Augmented Reality (AR) is one of the most used terms in the era of Industry 4.0. But despite this, AR technology is not new –dated for several decades–, nor has it just started to be used very recently. It is true, however, that its universalization has been taking place in a few years now.
The developments that are increasingly taking place, the fact that it is a technology that is both affordable and easy to use, and the advantages that mobile devices offer, make AR a most attractive ingredient in today’s industrial landscape. in day.
Until not so long ago, AR technology was only available to computers, forcing companies to be constrained enough to be able to apply it in factories. The arrival and natural expansion of smartphones and tablets have meant that a barrier that sooner or later was destined to disappear has been blown up. But not only are these mobile devices used to operate with AR, but smart glasses are surely the device that can get the most performance in terms of this technology.
Although AR promises to revolutionize even more in the years to come, there are now four areas in which it is being used the most in the industry. Next, we are going to go through them one by one.
Relationship between worker and robot
Augmented Reality improves communication between the users of a factory, but it also brings a lot of clarity in the relationship between the worker and the robot. New technologies help create a safer environment where workers and robots work together. In that sense, AR can be used to contextualize information and make the user more aware of the work of robots, improving their own sense of security and system performance.
Maintenance, assembly and repair
Factory maintenance, assembly and repair is benefiting greatly from the combination of AR and smart glasses. They help solve one of the most important problems that occur in a production plant, which has to do with the continuous change between devices and manuals, which can cause difficulties in the flow of tasks. For this reason, smart glasses –which are still hands-free devices– manage to leave behind the complex logistics that in many cases meant for workers to depend on tasks that forced them to resort to several sources of information at the same time.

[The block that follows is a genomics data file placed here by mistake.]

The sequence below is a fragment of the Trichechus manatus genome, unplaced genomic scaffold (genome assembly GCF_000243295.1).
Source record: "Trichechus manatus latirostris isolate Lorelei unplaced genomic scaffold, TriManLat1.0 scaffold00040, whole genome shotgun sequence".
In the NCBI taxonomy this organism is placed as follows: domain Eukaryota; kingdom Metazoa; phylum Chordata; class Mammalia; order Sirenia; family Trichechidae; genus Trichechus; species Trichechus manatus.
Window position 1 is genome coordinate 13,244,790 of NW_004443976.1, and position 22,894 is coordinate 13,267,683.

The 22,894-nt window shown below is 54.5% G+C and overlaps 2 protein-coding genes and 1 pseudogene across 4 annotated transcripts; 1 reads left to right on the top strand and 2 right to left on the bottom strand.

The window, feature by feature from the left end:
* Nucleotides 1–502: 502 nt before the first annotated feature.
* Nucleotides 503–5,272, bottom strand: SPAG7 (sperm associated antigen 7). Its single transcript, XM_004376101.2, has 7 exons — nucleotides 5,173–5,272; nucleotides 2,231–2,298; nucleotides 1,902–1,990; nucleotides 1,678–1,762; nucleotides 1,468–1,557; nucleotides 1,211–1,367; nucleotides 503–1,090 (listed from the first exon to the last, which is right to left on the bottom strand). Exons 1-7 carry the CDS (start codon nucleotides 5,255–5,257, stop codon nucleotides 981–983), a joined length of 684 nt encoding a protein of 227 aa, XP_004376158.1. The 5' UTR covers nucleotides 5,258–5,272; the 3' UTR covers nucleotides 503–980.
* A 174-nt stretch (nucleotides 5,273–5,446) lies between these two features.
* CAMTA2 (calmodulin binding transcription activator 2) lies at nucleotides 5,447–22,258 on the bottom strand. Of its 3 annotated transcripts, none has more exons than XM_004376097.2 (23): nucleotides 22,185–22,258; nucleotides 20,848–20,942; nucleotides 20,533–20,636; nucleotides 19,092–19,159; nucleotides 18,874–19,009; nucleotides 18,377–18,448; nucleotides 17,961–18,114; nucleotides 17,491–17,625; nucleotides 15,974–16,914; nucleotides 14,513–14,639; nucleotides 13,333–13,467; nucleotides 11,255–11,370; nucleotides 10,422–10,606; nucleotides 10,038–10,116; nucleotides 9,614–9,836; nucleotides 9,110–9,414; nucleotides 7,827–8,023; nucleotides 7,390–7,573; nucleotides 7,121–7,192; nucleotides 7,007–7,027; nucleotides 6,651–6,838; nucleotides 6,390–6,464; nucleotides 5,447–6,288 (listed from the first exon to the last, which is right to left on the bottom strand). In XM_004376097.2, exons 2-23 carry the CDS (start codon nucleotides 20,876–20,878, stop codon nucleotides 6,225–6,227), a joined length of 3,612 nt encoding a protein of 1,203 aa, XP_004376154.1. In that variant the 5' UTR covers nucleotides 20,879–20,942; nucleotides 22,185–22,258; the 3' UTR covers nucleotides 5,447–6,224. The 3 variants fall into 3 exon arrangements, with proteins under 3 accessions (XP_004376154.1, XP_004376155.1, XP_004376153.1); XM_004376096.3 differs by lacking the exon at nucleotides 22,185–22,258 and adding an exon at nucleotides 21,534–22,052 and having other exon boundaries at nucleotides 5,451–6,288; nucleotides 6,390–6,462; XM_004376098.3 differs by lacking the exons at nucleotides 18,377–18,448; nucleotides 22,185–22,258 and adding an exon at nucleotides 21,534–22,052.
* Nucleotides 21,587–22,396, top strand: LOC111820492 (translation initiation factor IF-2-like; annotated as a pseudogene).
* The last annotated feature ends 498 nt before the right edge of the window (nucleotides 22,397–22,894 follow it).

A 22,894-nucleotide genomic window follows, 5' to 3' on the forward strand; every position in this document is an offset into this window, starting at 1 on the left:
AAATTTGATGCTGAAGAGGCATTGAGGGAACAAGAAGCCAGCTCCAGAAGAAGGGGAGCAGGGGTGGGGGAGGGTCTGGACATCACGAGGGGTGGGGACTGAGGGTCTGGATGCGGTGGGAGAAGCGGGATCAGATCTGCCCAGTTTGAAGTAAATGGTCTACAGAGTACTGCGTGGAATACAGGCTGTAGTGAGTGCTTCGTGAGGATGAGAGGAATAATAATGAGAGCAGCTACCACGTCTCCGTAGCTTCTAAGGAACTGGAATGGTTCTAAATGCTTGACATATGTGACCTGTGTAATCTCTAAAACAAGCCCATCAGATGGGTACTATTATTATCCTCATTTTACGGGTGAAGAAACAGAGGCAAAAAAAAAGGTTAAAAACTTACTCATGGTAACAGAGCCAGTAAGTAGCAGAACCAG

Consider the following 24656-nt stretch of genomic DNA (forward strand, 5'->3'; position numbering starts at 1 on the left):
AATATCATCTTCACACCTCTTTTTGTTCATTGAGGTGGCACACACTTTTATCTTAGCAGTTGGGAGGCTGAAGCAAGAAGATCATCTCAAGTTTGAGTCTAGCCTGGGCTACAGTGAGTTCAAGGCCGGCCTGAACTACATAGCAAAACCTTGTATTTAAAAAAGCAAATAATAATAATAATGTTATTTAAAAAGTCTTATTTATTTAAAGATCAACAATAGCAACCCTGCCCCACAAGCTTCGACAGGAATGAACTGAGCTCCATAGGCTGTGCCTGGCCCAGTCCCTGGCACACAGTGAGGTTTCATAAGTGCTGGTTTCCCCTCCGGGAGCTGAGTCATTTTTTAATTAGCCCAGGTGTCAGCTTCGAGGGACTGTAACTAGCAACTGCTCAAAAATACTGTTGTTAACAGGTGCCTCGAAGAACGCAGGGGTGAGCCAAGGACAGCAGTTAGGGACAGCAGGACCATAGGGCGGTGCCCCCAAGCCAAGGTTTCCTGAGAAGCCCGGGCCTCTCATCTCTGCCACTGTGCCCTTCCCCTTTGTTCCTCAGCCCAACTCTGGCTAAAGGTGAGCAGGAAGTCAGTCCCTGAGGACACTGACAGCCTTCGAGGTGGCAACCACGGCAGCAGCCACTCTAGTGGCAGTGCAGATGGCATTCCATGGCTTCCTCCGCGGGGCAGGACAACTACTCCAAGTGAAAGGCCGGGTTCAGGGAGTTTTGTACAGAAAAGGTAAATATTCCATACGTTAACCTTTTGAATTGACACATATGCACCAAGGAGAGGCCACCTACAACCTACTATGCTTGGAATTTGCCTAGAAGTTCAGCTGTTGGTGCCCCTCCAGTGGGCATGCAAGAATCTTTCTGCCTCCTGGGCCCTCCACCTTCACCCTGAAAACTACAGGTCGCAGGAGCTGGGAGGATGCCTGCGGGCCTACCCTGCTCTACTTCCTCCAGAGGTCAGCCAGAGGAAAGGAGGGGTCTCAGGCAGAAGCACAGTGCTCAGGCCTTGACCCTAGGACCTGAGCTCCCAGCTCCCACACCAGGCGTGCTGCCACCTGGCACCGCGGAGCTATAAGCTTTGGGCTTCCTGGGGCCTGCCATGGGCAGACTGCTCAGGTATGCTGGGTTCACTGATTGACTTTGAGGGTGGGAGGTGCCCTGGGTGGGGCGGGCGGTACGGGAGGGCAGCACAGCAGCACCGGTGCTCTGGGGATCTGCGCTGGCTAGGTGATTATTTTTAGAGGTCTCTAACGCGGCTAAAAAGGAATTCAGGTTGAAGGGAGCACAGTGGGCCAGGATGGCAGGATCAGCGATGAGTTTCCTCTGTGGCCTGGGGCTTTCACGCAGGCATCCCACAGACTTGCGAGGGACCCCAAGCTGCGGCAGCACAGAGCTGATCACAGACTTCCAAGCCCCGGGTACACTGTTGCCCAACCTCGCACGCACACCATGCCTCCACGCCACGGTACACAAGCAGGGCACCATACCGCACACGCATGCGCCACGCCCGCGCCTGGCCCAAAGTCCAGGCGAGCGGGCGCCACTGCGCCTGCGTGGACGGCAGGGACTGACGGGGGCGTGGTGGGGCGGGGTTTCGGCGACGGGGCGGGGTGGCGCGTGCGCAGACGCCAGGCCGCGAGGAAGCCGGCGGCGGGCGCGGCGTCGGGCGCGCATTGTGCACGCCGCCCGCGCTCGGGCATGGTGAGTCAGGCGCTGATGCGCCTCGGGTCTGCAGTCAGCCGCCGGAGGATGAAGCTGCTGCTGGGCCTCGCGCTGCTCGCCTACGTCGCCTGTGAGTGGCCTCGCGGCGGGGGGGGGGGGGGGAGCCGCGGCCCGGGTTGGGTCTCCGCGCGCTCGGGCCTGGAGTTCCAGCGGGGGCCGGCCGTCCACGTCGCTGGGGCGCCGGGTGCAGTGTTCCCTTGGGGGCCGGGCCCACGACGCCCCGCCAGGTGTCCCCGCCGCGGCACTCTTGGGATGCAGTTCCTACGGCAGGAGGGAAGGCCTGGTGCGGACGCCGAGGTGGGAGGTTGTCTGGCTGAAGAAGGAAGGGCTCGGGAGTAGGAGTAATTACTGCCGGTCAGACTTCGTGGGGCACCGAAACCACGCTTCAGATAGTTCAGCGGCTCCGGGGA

Through the AR, manuals and other types of documentation are created, as well as remote assistance tasks. In this way, sharing specialized knowledge and any technical details is much simpler and more practical. Digital cufflinks, graphic images, or animated 3D models can provide the details necessary for the tasks that the worker needs to carry out.
Training processes are another aspect that significantly benefit from the advances brought about by digitization. One of the greatest benefits that AR technologies bring in training aspects is to use them in the simulation of dangerous tasks. Students can develop and improve their skills without damaging machinery and also eliminating the risk of death. Along with dangerous tasks, tasks that will cause production interruption during training can be moved to a fully digital environment where no machinery or experts have to pause. Another asset of augmented reality training is the increased attention it will bring to the process. Learners can be more motivated by knowing that they won’t cause an accident while learning, and new technology can make them more interested.
The mental limitations that human beings suffer make it common for inspections in the industry to suffer errors. Fortunately, Augmented Reality technology minimizes these limitations by allowing workers to compare real objects and digital twins. In addition, with the use of mobile devices, smart glasses can allow the comparison to be exact by superimposing the 3D digital model of the object on the real object that is being inspected.